Understanding Selenium Mobility by Sorption and Extraction Processes in Surface Coal Mine Spoil
Surface coal mine spoil was studied to evaluate selenium (Se) mobility and solubility using batch
experiments, column-leaching techniques, and sequential and individual extraction processes. Both selenite and
selenate followed linear isotherm patterns at relatively lower Se treatments, whereas over a broader solution Se
concentration range the sorption mechanism followed the Langmuir model. The variation in the isotherm patterns
with change in Se concentrations suggested that mechanisms for selenite-selenate sorption would be a function of
the concentration of solution-phase Se. Greater isotherm slope for selenite sorption suggested higher affinity of this
specie for the mine spoil, while selenate was the more labile aqueous specie. In the exchangeable phase, selenite was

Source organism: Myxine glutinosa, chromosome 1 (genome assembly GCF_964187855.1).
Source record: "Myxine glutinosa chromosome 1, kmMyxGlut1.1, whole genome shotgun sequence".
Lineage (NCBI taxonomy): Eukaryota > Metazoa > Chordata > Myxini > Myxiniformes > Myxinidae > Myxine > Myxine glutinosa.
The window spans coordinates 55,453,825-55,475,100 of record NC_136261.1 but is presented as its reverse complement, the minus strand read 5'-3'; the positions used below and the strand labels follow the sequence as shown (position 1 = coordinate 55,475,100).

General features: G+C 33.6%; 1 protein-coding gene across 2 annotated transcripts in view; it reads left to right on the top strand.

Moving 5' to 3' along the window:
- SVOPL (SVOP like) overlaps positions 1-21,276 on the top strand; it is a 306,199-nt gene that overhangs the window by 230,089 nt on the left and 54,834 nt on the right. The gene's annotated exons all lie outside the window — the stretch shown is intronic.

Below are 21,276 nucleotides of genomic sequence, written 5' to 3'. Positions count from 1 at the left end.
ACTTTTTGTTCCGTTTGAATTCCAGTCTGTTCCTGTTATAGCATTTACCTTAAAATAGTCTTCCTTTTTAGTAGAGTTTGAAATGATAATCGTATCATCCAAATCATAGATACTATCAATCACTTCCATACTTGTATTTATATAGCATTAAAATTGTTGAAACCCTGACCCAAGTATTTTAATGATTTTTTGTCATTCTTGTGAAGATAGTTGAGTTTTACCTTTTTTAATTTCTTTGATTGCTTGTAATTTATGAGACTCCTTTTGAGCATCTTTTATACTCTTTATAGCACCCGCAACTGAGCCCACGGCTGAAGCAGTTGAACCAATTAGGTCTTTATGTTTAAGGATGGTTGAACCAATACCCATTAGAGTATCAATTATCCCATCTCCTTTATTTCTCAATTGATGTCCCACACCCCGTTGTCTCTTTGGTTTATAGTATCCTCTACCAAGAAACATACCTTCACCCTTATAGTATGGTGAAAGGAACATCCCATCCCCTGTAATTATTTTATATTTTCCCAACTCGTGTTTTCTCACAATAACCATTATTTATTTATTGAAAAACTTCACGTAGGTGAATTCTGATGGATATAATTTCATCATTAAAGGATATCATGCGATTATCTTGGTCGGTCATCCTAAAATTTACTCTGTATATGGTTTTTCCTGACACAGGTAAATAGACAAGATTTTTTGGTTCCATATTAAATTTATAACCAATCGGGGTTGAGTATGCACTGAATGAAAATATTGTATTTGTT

the predominant specie. The results also indicated that adsorbed Se may be transformed into plant-available Se with
time. Cationic presence enhanced selenite immobilization, with Fe being the most effective followed by Mn and Ca.
The column leaching study indicated selenate had a faster mobilization rate, and there was a probable antagonistic
relationship between Se species and sulfate in mine spoil solutions.
Additional Key Words: Selenite, Selenate, Adsorption, Extraction, Aqueous Phase, Exchange Phase, Batch and
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